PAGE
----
At the meeting, I soon discovered that it was impossible to get straight answers to my straightforward questions. Ruth Walker, for example, said that the problems of Owen’s care have been addressed by the introduction of the EWS—early warning signs—system. When my medical colleague pointed out to her that all the nursing notes were entered in the EWS format, she could not come up with an explanation. I was also astonished that Dr Shortland was unable to give a straight answer when asked about the arrangements for weekend medical cover. The board members were prepared to hide behind another independent report, but the report was incomplete, failing to comment on Owen’s continuing low grade fever, the rise in his white blood cells, the rise in his C-reactive protein count, the failure of an effective handover process between medical staff and why no doctor saw Owen during his two weekends in hospital.
I have always been a strong supporter of our national health service. I can be proud of representing Cynon Valley, a constituency that is both geographically and philosophically close to the community that bred Aneurin Bevan. It was the community that formed Bevans’ views on the need for an effective health service that is free at the point of need and where the quality of care is not influenced by one’s ability to pay.
Long before becoming a politician, I was on the Welsh Hospital Board from 1970 to 1974 with people such as Arianwen Bevan-Norris, who was Aneurin Bevan’s sister, and Archie Lush, his agent, and I know what they would be saying to me today: “Carry on. Keep on going.” They would not have accepted these kinds of answers. I was also the only Welsh member of the royal commission on the national health service, which met for three years from 1976 to 1979. We made many recommendations at the time, but they were unfortunately not acted upon. If they had been, I am sure that some of today’s problems would have been avoided.
The House will understand my sorrow at the loss of Owen. It is heartbreaking to find that the people whom we appoint to safeguard our services, and who benefit from a significant income and a highly respected position in our society, are unable to address the failings of their organisation, engaging instead in obfuscation and half-truths. The cover-up mentality has to stop. We all make mistakes, but we should be ready to admit them.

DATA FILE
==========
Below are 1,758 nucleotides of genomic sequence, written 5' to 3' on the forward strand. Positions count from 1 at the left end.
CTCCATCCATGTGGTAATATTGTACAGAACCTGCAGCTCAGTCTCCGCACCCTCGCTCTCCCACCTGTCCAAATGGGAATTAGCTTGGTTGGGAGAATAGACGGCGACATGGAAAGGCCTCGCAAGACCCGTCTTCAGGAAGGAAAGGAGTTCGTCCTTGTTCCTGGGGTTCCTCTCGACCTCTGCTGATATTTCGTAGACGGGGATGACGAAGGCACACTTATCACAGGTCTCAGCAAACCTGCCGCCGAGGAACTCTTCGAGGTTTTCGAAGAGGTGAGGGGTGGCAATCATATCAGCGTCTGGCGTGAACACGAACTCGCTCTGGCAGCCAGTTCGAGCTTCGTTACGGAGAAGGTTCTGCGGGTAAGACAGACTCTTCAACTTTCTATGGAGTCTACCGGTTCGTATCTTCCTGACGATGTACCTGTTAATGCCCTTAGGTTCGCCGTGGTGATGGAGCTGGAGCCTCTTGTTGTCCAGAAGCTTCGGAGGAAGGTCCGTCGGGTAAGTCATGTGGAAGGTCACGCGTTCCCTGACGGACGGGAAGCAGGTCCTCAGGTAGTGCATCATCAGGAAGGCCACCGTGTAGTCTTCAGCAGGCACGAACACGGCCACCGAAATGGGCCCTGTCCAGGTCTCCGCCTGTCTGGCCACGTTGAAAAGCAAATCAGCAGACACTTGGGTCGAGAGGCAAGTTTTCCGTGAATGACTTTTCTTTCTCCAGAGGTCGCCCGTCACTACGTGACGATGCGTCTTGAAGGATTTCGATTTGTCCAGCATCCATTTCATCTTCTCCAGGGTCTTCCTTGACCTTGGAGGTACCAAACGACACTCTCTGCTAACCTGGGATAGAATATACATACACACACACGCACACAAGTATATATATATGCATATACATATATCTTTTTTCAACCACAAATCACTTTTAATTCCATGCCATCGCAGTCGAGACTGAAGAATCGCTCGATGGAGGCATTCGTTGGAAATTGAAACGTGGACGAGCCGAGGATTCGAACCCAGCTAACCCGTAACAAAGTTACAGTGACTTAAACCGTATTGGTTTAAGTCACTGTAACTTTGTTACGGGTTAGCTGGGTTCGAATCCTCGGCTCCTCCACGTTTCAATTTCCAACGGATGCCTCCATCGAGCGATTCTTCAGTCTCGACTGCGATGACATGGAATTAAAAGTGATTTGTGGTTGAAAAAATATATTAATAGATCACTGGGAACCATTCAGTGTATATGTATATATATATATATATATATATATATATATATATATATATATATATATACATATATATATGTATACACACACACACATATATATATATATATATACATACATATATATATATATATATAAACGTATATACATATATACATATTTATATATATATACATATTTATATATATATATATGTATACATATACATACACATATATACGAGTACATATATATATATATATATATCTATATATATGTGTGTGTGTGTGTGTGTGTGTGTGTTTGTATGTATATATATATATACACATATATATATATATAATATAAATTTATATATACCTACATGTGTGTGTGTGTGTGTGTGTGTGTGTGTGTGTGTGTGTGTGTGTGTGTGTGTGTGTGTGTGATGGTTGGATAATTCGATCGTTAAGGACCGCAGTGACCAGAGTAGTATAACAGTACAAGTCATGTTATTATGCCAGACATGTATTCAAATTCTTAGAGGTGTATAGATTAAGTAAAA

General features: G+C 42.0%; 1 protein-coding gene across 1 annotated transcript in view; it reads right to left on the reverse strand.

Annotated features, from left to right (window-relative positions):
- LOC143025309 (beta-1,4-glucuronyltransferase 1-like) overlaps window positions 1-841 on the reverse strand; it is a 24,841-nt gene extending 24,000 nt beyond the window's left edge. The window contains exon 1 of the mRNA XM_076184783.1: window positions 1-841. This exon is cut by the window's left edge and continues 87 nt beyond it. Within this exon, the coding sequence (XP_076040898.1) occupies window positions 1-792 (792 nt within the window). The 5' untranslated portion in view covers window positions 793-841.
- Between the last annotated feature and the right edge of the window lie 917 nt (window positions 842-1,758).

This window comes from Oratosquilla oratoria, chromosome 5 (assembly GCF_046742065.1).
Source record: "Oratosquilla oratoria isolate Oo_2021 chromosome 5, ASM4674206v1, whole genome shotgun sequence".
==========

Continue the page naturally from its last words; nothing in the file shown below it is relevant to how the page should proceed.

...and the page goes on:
My case is not unusual. I have previously told the House of the thousands of letters I received from people from all over the country when I was producing a report for the Government on complaints in England. I knew that the NHS did not treat its complainants well, but I did not expect to be here still looking for answers nearly six years later. In the past, Mr Speaker has allowed me to read out letters that I have received, and more than 4,500 people have written to me about NHS complaints, 500 of which related to the University Hospital of Wales. I am sorry to say that two of my close friends have since died at the same hospital, and complaints have been made about their treatment as well.
In the introduction to the shocking report on Gosport War Memorial Hospital, which was published a few weeks ago, Bishop James Jones of Liverpool said that
“what has to be recognised by those who head up our public institutions is how difficult it is for ordinary people to challenge the closing of ranks of those who hold power. It is a lonely place, seeking answers to questions that others wish you were not asking.”
I will continue to ask those questions on behalf of my family and of the many others who are grieving and who have not had answers.
I begin by thanking the right hon. Member for Cynon Valley (Ann Clwyd) for securing this important debate. I know how incredibly personal this is for her. Her being able to stand in this Chamber to talk so movingly and so passionately about her late husband’s time in hospital, and her dedication to trying to bring about a service that is fit for everybody, is commendable.
Prior to being elected to this House, I had the great privilege of working in the hospice movement. One thing I take from that time is that, when a relative is as poorly as the right hon. Lady’s husband was, it is not just the patient who we need to think about. We need to think about family members, too, because it is an incredibly stressful time, and I am sorry to hear her account. I have read some of the reports of interviews she has given over the years since the death of her husband, and giving those interviews takes an enormous amount of inner courage. She certainly has my admiration.